BC: Designed by: Melissa McCoy
FC: LONDON | 2011
1: Literary London | May 15-June 3, 2011
2: We stayed at Inverness Terrace in "flats" or efficiency apartments. | The Flats | Though there was no air-conditioning there were large windows in each room that we would open to get a breath of street air.
3: The Flats varied in size as the building was a remodeled Victorian house. Though the structure was broken into rooms there were still signs of its former glory. This door frame shows its original crown molding. This hallwayÂ’s rooms had foot wide molding along the outer edge of the combined ceilings. I often imagined it was once a ballroom.
4: Travelling by foot on a three hour walking tour. | a | The statue in front of the palace. | We stopped at Buckingham Palace but the Queen was not in. When the Queen is in a building she has a flag raised with her crest.
5: 2011 | Royalty’s initials were in many of the designs. | We also learned that each gate represented a different area of the British Empire.
6: Sights on the tour | Parliament | Westminster Abby | The London Eye | Big Ben
7: We also visited the British Library. They have an exhibit containing everything from Davinich's notes to Beatles lyrics!
8: Austen's House in Chawton
9: Above is Austen's garden. In the upper right is a thatched roof in Chawton. They are said to last as long as shingles. To the right a spot of tea at the café across the street named after Jane's beloved sister Cassandra.
10: When going on historic walks it was difficult to stay together with a group of 13. The lights only stay red so long and the traffic does not wait! Also there are few cheep eating places that could seat us all. | Of note is that the streets can change names randomly. This picture shows Russell Street and Bloomsbury Square.
11: Among the many historic buildings and streets there are plaques. We went on "blue plaque walks" including Russell Square to find them. They are not all blue nor the same shape so it was sometimes tricky. Here are a few we found and some signs.
12: While reading Dickens' Oliver Twist, Dr.Spencer took us to see The George Inn. This classic building was commonplace in Dickens time. Thus, a place like this is mentioned in the text. We used this building as a reference when reading and for discussion.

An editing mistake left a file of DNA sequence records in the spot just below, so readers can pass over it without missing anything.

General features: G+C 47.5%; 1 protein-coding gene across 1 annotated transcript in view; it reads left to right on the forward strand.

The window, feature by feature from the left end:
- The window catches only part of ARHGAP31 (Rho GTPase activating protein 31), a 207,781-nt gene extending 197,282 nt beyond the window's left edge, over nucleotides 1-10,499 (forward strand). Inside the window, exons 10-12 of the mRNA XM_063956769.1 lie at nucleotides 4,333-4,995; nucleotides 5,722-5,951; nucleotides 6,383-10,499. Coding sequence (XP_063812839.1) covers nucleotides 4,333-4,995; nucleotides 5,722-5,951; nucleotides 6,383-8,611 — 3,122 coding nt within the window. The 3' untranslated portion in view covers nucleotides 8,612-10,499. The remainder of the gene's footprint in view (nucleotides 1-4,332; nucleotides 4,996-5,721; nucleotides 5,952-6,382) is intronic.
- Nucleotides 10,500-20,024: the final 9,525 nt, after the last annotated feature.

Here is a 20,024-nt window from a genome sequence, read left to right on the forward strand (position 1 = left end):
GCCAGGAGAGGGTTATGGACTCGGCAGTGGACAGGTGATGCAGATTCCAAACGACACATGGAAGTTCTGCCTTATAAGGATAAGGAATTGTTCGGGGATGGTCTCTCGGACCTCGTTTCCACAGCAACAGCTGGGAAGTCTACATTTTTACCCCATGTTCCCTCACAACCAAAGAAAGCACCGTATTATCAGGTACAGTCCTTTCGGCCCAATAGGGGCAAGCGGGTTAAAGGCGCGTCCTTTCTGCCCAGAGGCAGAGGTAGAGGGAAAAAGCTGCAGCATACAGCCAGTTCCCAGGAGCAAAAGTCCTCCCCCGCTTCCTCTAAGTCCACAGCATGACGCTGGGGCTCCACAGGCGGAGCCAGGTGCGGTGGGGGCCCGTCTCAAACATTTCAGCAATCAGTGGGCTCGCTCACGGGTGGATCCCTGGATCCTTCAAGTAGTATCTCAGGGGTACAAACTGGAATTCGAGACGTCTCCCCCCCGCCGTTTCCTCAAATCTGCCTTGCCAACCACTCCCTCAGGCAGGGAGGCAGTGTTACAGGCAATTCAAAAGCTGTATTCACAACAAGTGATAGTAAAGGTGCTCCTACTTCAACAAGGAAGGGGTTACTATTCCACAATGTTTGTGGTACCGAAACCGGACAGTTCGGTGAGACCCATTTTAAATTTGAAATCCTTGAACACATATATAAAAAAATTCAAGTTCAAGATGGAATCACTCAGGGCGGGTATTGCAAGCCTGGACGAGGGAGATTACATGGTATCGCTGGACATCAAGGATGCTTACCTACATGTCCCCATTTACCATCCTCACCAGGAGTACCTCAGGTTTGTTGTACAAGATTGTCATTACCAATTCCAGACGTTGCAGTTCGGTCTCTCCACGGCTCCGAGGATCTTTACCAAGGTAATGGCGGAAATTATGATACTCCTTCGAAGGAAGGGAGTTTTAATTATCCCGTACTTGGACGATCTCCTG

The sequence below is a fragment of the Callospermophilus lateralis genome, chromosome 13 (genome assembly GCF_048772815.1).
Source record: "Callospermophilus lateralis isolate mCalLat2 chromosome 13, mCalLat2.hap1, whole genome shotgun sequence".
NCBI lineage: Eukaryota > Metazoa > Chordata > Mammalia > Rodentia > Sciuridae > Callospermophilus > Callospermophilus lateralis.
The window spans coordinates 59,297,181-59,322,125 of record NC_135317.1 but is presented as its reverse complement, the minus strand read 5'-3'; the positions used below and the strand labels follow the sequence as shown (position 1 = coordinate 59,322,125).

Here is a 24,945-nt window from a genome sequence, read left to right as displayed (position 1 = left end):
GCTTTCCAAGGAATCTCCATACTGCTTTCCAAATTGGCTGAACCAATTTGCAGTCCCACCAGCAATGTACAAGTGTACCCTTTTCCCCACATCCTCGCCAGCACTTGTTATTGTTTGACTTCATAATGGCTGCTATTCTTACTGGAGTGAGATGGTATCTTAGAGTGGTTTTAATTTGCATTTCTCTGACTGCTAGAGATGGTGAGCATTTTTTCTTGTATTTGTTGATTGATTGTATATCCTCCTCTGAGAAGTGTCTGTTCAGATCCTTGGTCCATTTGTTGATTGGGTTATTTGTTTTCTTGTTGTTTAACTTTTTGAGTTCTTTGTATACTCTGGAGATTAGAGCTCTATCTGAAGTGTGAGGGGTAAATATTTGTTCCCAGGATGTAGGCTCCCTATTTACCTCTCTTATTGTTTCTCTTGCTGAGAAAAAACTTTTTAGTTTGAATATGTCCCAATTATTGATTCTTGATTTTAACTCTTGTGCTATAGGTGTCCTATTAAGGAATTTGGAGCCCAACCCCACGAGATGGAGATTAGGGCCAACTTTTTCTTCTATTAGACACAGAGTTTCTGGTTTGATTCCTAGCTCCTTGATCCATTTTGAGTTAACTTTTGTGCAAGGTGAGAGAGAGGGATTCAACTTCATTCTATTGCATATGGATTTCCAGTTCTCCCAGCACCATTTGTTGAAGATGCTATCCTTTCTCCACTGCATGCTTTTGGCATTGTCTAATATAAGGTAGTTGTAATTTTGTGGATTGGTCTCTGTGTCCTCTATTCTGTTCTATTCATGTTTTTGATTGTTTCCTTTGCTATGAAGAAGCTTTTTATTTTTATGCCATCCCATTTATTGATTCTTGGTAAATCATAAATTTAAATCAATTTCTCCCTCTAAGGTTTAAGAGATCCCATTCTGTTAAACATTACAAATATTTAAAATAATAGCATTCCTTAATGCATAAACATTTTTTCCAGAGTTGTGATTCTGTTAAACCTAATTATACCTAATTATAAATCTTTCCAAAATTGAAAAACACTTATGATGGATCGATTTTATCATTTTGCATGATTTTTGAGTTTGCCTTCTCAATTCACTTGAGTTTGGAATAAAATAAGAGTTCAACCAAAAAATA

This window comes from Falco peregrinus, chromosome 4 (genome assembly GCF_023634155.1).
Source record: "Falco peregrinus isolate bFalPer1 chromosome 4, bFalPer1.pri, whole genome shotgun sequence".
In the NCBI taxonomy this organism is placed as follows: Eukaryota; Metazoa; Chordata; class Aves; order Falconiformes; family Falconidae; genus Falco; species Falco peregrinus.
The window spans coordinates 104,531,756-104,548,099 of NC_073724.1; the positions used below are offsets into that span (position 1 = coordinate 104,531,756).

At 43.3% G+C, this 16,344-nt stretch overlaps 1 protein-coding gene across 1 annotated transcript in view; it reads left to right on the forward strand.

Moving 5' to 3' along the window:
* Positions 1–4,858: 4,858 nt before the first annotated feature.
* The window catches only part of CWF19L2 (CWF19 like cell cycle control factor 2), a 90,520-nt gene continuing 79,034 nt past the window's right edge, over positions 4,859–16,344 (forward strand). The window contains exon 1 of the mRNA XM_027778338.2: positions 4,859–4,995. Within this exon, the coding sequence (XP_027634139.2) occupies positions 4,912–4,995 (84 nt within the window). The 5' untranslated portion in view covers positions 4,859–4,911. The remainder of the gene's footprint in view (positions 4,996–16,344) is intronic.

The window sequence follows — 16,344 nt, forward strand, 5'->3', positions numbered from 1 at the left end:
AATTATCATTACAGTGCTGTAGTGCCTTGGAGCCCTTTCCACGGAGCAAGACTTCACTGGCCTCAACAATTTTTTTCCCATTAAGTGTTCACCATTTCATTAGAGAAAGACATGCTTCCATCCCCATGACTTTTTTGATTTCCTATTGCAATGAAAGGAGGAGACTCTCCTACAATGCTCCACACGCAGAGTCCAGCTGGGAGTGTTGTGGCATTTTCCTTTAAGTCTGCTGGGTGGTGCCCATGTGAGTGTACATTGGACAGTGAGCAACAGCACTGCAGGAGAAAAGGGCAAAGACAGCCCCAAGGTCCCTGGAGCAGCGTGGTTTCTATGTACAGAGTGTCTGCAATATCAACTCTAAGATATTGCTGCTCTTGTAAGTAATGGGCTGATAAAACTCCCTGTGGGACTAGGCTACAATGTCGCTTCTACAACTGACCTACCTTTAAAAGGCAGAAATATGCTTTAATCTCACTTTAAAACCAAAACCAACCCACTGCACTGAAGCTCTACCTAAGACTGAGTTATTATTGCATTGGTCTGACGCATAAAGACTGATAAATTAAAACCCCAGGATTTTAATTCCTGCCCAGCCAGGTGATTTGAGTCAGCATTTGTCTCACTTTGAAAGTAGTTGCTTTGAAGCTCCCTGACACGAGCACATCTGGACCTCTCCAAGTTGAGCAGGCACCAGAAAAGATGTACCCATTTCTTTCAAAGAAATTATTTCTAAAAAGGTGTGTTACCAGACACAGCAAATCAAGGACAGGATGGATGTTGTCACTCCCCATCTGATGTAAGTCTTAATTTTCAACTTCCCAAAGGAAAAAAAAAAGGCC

13: Thomas Carlyle | Carlyle's house and museum was the best in the city! This house was less crowded as we got there early, we had the house to ourselves. The in-house guide was very sweet and informative. She even took a group picture for us. This is the picture at the beginning of this album.
14: Stonehenge | Stonehenge is a beautiful place in the country side. The hills of green go for miles and the wind seemed to never stop. They now have a marked out path around the stones for people to view them at a distance. Previously one could touch and sit on the stones.
15: Lunch at the Stonehenge cafe! This is where I found the best sausage pastry, crisp n flakey exterior. Yummy!
16: On top of | the world! | at Shakespeare's Globe!
17: This is a balcony where we went on the tour of the Globe. Later that night we attended a comedy: Much Ado About Nothing.
18: The subway or "tube" was the best way to get around the city. Some stations were elaborate like here at St Pancras Station. Others were hard to find like Leicester Square station as seen in the lower picture on the right.
19: The Tube | "Mind the Gap" T-shirts! | Every time a train entered the station and opened its doors for loading there would be a recorded voice stating: "Mind the Gap". It was known that people had fallen onto the tracks before so we stayed back behind the yellow line for safety. When in an unfamiliar place always listen, mind signs and stay safe!